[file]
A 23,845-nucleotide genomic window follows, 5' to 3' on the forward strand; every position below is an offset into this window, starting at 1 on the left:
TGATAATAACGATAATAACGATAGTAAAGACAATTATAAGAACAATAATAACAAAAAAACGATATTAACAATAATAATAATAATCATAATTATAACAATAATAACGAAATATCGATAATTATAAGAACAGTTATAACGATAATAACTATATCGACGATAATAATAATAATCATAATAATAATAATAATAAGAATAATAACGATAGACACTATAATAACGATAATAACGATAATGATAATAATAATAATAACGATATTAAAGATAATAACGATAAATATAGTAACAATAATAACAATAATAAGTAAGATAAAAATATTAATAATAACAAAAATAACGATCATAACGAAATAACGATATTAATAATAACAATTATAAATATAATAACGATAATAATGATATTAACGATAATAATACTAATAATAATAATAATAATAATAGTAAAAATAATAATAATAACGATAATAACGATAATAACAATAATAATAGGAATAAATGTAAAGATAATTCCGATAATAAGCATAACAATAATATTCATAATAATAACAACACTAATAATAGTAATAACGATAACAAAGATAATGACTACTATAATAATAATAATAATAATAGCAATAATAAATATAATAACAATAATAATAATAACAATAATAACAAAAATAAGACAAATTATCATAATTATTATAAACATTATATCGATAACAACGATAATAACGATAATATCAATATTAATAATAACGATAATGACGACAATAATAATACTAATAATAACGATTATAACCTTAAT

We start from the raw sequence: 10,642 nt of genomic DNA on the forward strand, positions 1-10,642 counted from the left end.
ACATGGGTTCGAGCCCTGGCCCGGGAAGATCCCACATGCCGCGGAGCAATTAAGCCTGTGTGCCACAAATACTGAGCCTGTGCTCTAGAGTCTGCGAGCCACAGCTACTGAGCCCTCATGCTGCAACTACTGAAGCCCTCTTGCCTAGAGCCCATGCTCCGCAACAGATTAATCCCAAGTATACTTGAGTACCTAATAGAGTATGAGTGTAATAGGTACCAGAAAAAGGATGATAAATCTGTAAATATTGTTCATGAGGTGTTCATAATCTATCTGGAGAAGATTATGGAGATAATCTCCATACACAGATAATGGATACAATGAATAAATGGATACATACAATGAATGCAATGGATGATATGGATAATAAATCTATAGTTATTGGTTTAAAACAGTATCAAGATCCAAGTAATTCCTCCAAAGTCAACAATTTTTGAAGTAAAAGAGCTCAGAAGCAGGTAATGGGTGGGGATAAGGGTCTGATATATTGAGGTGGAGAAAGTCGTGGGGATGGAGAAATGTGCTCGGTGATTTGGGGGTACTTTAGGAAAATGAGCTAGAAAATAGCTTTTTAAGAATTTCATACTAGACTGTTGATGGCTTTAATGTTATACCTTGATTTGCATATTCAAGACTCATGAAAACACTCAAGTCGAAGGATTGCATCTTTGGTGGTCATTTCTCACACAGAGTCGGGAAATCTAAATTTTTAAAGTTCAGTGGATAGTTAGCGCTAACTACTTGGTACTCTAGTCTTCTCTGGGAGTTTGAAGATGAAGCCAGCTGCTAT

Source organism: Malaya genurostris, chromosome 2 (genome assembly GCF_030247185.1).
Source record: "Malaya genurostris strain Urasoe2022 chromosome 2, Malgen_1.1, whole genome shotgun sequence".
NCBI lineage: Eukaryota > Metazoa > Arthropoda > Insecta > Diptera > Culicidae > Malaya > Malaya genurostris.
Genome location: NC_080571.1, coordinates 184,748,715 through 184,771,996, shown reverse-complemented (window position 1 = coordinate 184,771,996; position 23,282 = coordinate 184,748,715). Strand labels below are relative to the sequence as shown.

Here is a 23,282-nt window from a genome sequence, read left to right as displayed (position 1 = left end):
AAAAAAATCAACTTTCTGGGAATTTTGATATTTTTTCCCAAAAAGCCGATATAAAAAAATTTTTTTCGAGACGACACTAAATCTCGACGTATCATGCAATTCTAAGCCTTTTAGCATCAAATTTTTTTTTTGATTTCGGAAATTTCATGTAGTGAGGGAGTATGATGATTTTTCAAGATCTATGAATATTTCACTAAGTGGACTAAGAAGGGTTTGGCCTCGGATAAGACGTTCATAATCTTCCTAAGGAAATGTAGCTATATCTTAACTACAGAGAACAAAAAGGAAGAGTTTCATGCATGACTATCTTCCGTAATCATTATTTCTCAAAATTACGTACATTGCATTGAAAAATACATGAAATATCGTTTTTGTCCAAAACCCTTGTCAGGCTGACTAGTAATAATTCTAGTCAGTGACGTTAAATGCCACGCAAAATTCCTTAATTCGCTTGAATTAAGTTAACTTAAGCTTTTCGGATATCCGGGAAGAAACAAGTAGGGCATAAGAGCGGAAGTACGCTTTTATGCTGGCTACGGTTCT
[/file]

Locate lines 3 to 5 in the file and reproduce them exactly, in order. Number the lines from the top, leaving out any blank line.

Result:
We start from the raw sequence: 10,642 nt of genomic DNA on the forward strand, positions 1-10,642 counted from the left end.
ACATGGGTTCGAGCCCTGGCCCGGGAAGATCCCACATGCCGCGGAGCAATTAAGCCTGTGTGCCACAAATACTGAGCCTGTGCTCTAGAGTCTGCGAGCCACAGCTACTGAGCCCTCATGCTGCAACTACTGAAGCCCTCTTGCCTAGAGCCCATGCTCCGCAACAGATTAATCCCAAGTATACTTGAGTACCTAATAGAGTATGAGTGTAATAGGTACCAGAAAAAGGATGATAAATCTGTAAATATTGTTCATGAGGTGTTCATAATCTATCTGGAGAAGATTATGGAGATAATCTCCATACACAGATAATGGATACAATGAATAAATGGATACATACAATGAATGCAATGGATGATATGGATAATAAATCTATAGTTATTGGTTTAAAACAGTATCAAGATCCAAGTAATTCCTCCAAAGTCAACAATTTTTGAAGTAAAAGAGCTCAGAAGCAGGTAATGGGTGGGGATAAGGGTCTGATATATTGAGGTGGAGAAAGTCGTGGGGATGGAGAAATGTGCTCGGTGATTTGGGGGTACTTTAGGAAAATGAGCTAGAAAATAGCTTTTTAAGAATTTCATACTAGACTGTTGATGGCTTTAATGTTATACCTTGATTTGCATATTCAAGACTCATGAAAACACTCAAGTCGAAGGATTGCATCTTTGGTGGTCATTTCTCACACAGAGTCGGGAAATCTAAATTTTTAAAGTTCAGTGGATAGTTAGCGCTAACTACTTGGTACTCTAGTCTTCTCTGGGAGTTTGAAGATGAAGCCAGCTGCTAT

Source organism: Malaya genurostris, chromosome 2 (genome assembly GCF_030247185.1).